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Letter from the President of Congress to General Schuyler



Philadelphia, May 24, 1776.

SIR: I did myself the honour of writing to you this morning, and at the same time transmitted all the hard money that was in the Treasury, amounting to sixteen hundred and sixty-two pounds one shilling and three pence, which I hope you will duly receive.

The Congress have this day come to the enclosed resolutions, which I am commanded to forward to you by express, as containing matters of the highest importance to the welfare of these United Colonies. It must no doubt have occurred to you, sir, that should our enemies get possession of any one Province, which may not only supply them with provisions, &c˙, but from which they may harass the adjacent country, the preservation of American liberty would be rendered thereby much more difficult and precarious. It is this circumstance which at present gives perhaps a greater weight to the war in Canada than in any other part of America, as the danger of our enemies' getting footing there is much greater. The consequences, too, in case they succeed in that Province would be much more fatal, as we may expect, if that event takes place, to have all the Canadians and Indians join against us.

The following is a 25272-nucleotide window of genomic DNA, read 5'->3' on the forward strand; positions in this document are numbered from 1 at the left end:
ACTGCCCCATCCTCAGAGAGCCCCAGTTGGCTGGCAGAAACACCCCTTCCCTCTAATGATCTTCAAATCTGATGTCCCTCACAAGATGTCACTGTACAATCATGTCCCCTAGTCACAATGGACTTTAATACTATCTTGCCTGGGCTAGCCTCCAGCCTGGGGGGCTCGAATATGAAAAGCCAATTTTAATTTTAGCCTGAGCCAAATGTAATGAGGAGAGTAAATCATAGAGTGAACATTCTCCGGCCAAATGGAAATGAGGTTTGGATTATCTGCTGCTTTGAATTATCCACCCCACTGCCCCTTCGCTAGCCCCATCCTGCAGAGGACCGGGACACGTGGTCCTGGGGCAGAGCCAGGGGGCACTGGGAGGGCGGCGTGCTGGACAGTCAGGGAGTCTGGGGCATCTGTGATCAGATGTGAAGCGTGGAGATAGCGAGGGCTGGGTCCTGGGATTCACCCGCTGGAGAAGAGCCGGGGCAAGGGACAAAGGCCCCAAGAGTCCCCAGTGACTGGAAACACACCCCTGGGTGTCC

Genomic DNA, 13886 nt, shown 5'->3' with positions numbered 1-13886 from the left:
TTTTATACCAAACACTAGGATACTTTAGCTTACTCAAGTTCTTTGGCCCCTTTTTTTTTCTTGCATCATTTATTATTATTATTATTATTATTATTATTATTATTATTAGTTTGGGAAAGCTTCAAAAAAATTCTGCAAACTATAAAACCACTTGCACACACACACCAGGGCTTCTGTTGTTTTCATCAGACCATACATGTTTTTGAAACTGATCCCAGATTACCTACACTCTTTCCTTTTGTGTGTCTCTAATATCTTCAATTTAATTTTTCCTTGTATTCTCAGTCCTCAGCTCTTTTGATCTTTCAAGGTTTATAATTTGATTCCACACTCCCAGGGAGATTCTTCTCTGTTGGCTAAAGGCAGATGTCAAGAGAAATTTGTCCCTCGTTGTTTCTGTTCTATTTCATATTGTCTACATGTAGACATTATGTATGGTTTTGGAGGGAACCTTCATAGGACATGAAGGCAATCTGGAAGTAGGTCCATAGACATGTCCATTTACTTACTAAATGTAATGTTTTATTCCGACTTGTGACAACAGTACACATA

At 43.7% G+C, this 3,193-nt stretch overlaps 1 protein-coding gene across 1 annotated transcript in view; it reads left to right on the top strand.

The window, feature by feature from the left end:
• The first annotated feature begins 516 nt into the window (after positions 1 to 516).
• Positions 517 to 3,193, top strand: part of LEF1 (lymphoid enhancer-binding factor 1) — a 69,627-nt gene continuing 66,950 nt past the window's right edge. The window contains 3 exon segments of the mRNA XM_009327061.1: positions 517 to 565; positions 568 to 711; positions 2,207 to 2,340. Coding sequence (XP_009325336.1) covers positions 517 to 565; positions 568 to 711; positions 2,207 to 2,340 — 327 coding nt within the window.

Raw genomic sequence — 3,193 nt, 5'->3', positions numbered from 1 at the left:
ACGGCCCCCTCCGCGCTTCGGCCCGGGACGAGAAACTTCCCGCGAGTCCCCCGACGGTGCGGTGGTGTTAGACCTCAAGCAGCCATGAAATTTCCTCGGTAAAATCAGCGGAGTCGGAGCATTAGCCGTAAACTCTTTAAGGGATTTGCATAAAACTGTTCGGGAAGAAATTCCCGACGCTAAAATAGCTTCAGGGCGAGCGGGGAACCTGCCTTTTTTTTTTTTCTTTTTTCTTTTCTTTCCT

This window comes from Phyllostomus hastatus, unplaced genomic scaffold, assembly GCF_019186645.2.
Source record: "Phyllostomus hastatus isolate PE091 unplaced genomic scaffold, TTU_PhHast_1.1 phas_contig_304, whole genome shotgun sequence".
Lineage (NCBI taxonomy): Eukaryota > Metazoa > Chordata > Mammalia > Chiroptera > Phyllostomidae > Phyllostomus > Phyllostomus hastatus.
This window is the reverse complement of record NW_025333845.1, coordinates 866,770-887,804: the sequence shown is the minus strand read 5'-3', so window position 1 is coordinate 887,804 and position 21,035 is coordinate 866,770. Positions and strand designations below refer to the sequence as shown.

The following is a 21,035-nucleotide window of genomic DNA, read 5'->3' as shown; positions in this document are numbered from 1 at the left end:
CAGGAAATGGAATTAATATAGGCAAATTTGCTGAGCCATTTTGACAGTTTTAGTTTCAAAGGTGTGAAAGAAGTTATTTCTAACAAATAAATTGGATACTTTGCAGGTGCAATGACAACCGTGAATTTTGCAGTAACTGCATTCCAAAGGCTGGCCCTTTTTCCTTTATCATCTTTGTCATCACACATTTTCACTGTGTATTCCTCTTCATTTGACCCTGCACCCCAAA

It is not conceivable in my mind that there was ever a time or situation that called for more vigorous and decisive measures than the present in Canada. Our enemies seem determined to prosecute their plans against us with the greatest violence; while their schemes are kept so enveloped in darkness that there is no possibility of finding them out. This much only we may be sure of: that they will aim the most deadly blows at our devoted country. It is our duty, therefore, to shield and protect her from all evil, but especially in those parts where she is the most vulnerable. Whether or not the Province of Canada is this part I shall leave it to you to determine.

I have the honour to be, sir, your most obedient and very humble servant,

JOHN HANCOCK, President.

To Major-General Schuyler, Albany.